Enfield Logo
Follow us   Facebook Twitter
Have your say

Enfield Town Scheme

This is an excellent opportunity for Enfield Town to be transformed from a motor vehicle dominated environment to a more attractive, people-friendly destination with the ability to draw in visitors both locally and from a much wider catchment area.

Key Dates

Consultation is Closed
Runs from 25 Sep 2015 to 18 Dec 2015

Exhibition for Business Owners / Managers | Thu 24 Sep 2015
Public Exhibition (3pm - 8pm) | Fri 25 Sep 2015
Public Exhibition (10am - 4pm) | Sat 26 Sep 2015

Overview of the scheme

This is an excellent opportunity for Enfield Town to be transformed from a motor vehicle dominated environment to a more attractive, people-friendly destination with the ability to draw in visitors both locally and from a much wider catchment area. Under these plans, parts of the one-way system would be returned to two-way operation bringing in a wide range of benefits. These include:

  • a safer and more appealing walking environment (one-way streets tend to encourage more ‘weaving’, faster acceleration, and higher speeds).
  • a sufficiently high quality cycling environment to attract a much wider cross-section of local residents and workers than the current cycling market (mainly male commuters in their 20s, 30s and 40s).
  • In one of the options there is an easier to understand bus service (bus stops serving opposite directions can be on the same stretch of road when it’s two-way)

 

In recent years as transport priorities change, many town centre one-way systems around the country have been returned to two-way operation. This helps to transform them into more attractive, people-friendly destinations, and this is Enfield Town’s opportunity to reap the benefits of such a transformation. Traffic dominated roads become thriving, people-friendly streets.

The proposed schemes would enable many of the short car journeys currently taken to the town centre to be switched to walking, bus or cycling. These forms of transport make a much more efficient use of limited highway space.

The schemes would include a combination of high quality cycle lanes and cycle paths on roads in the town centre. Opportunities will also be taken to improve public spaces to make them brighter, safer and less cluttered, in keeping with the latest thinking in transport and town planning.

Which options are part of the consultation?

Two options have been shortlisted for Enfield Town, Option 1 and Option 6a.

We believe that both options provide the following benefits:

  • Improved and safer roads for everyone, however they choose to travel;
  • Transformation of the high street, persuading more people to spend more time and more money in our town centres;
  • Enhanced public spaces, creating more opportunities both for local businesses and the community;
  • Creation of calmer traffic routes enhancing the look and feel of the area;
  • Improved air quality in the town centre, which will benefit everyone, young and old alike

 

OPTION 1

  • Cecil Road becomes a two-way street again;

 

  • Genotin Road remains one-way southbound, and London Road one-way northbound. However, segregated cycle lanes will be incorporated on either side of London Road, allowing cyclists to travel in both directions;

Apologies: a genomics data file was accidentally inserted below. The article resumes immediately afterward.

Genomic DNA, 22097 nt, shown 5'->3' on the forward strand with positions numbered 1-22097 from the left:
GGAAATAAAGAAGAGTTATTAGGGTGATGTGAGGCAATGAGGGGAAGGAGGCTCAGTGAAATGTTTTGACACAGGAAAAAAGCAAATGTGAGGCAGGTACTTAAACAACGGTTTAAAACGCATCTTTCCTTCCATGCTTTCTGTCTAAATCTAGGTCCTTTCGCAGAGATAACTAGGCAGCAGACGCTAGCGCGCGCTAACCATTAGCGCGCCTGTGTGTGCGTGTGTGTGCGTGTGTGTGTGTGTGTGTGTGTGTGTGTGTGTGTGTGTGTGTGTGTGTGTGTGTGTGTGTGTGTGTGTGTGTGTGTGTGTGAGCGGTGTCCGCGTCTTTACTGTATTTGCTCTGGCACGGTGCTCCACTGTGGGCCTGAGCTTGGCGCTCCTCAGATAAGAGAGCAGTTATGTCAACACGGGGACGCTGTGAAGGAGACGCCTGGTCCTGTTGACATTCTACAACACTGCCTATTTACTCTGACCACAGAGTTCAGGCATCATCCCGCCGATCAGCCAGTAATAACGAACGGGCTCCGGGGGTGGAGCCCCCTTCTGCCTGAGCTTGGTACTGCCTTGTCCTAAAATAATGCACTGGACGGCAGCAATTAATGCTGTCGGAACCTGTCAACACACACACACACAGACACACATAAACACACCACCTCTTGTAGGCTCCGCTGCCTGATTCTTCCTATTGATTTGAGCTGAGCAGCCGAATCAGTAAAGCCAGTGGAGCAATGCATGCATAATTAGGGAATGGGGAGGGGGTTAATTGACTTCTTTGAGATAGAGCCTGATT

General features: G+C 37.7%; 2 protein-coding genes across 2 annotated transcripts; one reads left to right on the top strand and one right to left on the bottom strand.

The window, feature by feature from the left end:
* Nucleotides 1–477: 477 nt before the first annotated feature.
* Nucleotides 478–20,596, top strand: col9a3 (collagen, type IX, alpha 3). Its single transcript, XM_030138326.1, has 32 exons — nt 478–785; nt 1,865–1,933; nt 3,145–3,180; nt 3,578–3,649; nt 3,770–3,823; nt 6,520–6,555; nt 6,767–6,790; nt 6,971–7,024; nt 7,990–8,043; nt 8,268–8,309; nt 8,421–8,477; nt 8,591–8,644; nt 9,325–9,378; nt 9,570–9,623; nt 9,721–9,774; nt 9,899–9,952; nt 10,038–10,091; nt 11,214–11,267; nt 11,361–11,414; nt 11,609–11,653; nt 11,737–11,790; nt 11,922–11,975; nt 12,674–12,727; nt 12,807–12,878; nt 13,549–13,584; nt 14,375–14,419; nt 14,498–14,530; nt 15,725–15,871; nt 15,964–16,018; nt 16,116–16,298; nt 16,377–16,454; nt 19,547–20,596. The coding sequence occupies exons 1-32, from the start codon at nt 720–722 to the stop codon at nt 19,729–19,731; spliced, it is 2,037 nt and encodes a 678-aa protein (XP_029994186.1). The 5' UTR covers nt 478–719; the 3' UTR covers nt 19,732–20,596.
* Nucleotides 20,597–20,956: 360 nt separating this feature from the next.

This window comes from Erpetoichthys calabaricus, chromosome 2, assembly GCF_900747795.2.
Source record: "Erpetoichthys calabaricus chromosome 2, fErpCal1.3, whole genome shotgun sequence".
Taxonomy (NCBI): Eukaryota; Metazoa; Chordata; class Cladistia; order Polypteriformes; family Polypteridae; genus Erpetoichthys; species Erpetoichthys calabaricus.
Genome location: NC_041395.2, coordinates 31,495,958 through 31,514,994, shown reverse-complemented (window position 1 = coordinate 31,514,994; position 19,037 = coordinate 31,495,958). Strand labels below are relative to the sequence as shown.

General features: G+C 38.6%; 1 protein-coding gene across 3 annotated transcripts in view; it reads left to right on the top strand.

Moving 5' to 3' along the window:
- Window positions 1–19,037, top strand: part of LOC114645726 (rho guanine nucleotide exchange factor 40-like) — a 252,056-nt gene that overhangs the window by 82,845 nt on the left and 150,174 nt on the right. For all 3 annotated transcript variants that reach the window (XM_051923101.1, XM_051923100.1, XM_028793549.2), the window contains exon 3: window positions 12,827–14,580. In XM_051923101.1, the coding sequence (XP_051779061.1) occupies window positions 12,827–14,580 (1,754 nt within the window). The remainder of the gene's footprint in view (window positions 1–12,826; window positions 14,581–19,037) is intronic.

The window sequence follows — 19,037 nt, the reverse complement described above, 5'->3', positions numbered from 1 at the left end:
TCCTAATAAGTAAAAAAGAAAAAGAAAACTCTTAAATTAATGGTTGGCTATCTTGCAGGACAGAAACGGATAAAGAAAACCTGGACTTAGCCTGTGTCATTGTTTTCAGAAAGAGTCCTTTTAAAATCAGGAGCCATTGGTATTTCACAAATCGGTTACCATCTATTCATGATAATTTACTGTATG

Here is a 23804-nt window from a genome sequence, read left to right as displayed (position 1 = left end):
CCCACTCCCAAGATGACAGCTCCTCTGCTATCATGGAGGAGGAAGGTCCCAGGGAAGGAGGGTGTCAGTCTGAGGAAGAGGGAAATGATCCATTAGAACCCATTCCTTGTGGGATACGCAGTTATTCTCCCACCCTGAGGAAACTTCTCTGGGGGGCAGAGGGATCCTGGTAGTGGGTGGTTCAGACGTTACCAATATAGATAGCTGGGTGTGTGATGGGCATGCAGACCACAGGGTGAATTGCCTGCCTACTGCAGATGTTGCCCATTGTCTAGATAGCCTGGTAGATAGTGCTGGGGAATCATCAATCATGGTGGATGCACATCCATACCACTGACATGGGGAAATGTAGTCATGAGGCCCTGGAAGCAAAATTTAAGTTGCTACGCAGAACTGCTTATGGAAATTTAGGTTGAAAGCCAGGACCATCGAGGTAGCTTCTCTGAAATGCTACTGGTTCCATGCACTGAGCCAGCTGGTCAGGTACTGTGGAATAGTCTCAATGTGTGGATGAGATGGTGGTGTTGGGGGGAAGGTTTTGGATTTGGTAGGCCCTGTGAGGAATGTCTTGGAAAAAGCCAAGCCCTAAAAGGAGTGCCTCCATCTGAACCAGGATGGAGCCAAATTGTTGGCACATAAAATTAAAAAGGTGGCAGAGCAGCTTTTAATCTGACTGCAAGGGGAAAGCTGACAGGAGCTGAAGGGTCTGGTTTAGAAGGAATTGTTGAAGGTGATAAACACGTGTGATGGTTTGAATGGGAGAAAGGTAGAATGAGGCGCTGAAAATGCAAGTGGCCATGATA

•  
  • Southbury Road between London Road and Genotin Road also remains a one-way street, but segregated cycle lanes are introduced on both sides enabling cyclists to travel in both directions;
  •  
  • Church Street is restricted to eastbound buses and delivery vehicles in a single lane, along with a new two-way cycle lane to help create a less vehicle-dominated environment. With much lower traffic levels, pedestrians should find it easier to cross Church Street, no longer having to rely on signalised crossings. Loading and access is also maintained for businesses (including the market square).

 

Option 1 has been shortlisted as we believe it will deliver the following benefits:

    • Significantly reduced traffic along Church Street, making it easier for pedestrians to cross the road thereby improving the environment for everyone visiting the town centre;
    • A more attractive high street, with new trees planted and improved public spaces;
    • High quality cycle facilities; and
    • Reduced bus journey times along Church Street

As a result of Option 1:

    • More traffic will flow along Cecil Road;
    • There will be some delay for general traffic and buses not using Church Street. However, this situation should improve over time as short journey car use reduces. In addition, some people will re-time their journeys or find alternative routes at the busiest times; and There will be a slight reduction in the pavement width, east of the market on Church Street

 

OPTION 6A

  • Cecil Road becomes a two-way street again. London Road between Southbury Road and Cecil Road also becomes two-way, with segregated cycle lanes on both sides of the road;

 

  • Genotin Road remains a one-way street for general traffic, but includes a segregated southbound cycle lane;
  •  
  • Southbury Road between London Road and Genotin Road becomes two-way, with westbound traffic restricted to cycles, buses and delivery vehicles; and

 

  • Church Street is restricted to buses and delivery vehicles, to help create a less vehicle-dominated environment, but two-way traffic is retained. However, a raised two-way cycle lane is provided in the centre of the road, separating the two traffic lanes. With much lower traffic levels, pedestrians should find it easier to cross Church Street, no longer having to rely on signalised crossings. Though there will be less space for loading and unloading at the western end of Church Street and in London Road, loading and access is retained for businesses (including the market square) along the rest of Church Street